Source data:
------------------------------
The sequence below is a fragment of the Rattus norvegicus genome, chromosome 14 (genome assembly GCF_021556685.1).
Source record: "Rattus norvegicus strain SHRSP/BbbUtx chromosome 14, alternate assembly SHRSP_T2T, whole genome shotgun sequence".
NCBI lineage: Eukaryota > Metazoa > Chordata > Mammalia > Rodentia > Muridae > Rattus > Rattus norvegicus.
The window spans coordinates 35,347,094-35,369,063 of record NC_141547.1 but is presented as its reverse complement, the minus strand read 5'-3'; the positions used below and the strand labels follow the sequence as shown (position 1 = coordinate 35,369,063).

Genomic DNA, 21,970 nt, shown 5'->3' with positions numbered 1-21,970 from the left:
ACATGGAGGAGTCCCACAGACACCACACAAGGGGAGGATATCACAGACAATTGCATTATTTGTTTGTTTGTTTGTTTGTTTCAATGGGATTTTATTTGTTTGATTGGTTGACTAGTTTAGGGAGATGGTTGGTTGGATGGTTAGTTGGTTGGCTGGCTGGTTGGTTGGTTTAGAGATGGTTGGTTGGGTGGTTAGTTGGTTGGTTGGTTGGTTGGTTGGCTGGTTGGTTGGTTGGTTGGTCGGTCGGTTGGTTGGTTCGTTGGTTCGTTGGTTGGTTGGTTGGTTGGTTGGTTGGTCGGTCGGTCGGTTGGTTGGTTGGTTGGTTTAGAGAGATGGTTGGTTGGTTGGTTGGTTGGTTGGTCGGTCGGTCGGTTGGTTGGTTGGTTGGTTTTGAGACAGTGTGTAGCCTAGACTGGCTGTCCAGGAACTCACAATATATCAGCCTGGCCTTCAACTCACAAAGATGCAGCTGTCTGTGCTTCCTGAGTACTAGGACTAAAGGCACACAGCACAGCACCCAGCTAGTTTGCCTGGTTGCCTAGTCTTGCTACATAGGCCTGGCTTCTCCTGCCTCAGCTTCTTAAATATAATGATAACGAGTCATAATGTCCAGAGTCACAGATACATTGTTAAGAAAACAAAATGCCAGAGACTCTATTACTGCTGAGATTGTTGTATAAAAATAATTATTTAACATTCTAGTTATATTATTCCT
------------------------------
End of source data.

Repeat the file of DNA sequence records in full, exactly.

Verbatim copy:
The sequence below is a fragment of the Rattus norvegicus genome, chromosome 14 (genome assembly GCF_021556685.1).
Source record: "Rattus norvegicus strain SHRSP/BbbUtx chromosome 14, alternate assembly SHRSP_T2T, whole genome shotgun sequence".
NCBI lineage: Eukaryota > Metazoa > Chordata > Mammalia > Rodentia > Muridae > Rattus > Rattus norvegicus.
The window spans coordinates 35,347,094-35,369,063 of record NC_141547.1 but is presented as its reverse complement, the minus strand read 5'-3'; the positions used below and the strand labels follow the sequence as shown (position 1 = coordinate 35,369,063).

Genomic DNA, 21,970 nt, shown 5'->3' with positions numbered 1-21,970 from the left:
ACATGGAGGAGTCCCACAGACACCACACAAGGGGAGGATATCACAGACAATTGCATTATTTGTTTGTTTGTTTGTTTGTTTCAATGGGATTTTATTTGTTTGATTGGTTGACTAGTTTAGGGAGATGGTTGGTTGGATGGTTAGTTGGTTGGCTGGCTGGTTGGTTGGTTTAGAGATGGTTGGTTGGGTGGTTAGTTGGTTGGTTGGTTGGTTGGTTGGCTGGTTGGTTGGTTGGTTGGTCGGTCGGTTGGTTGGTTCGTTGGTTCGTTGGTTGGTTGGTTGGTTGGTTGGTTGGTCGGTCGGTCGGTTGGTTGGTTGGTTGGTTTAGAGAGATGGTTGGTTGGTTGGTTGGTTGGTTGGTCGGTCGGTCGGTTGGTTGGTTGGTTGGTTTTGAGACAGTGTGTAGCCTAGACTGGCTGTCCAGGAACTCACAATATATCAGCCTGGCCTTCAACTCACAAAGATGCAGCTGTCTGTGCTTCCTGAGTACTAGGACTAAAGGCACACAGCACAGCACCCAGCTAGTTTGCCTGGTTGCCTAGTCTTGCTACATAGGCCTGGCTTCTCCTGCCTCAGCTTCTTAAATATAATGATAACGAGTCATAATGTCCAGAGTCACAGATACATTGTTAAGAAAACAAAATGCCAGAGACTCTATTACTGCTGAGATTGTTGTATAAAAATAATTATTTAACATTCTAGTTATATTATTCCT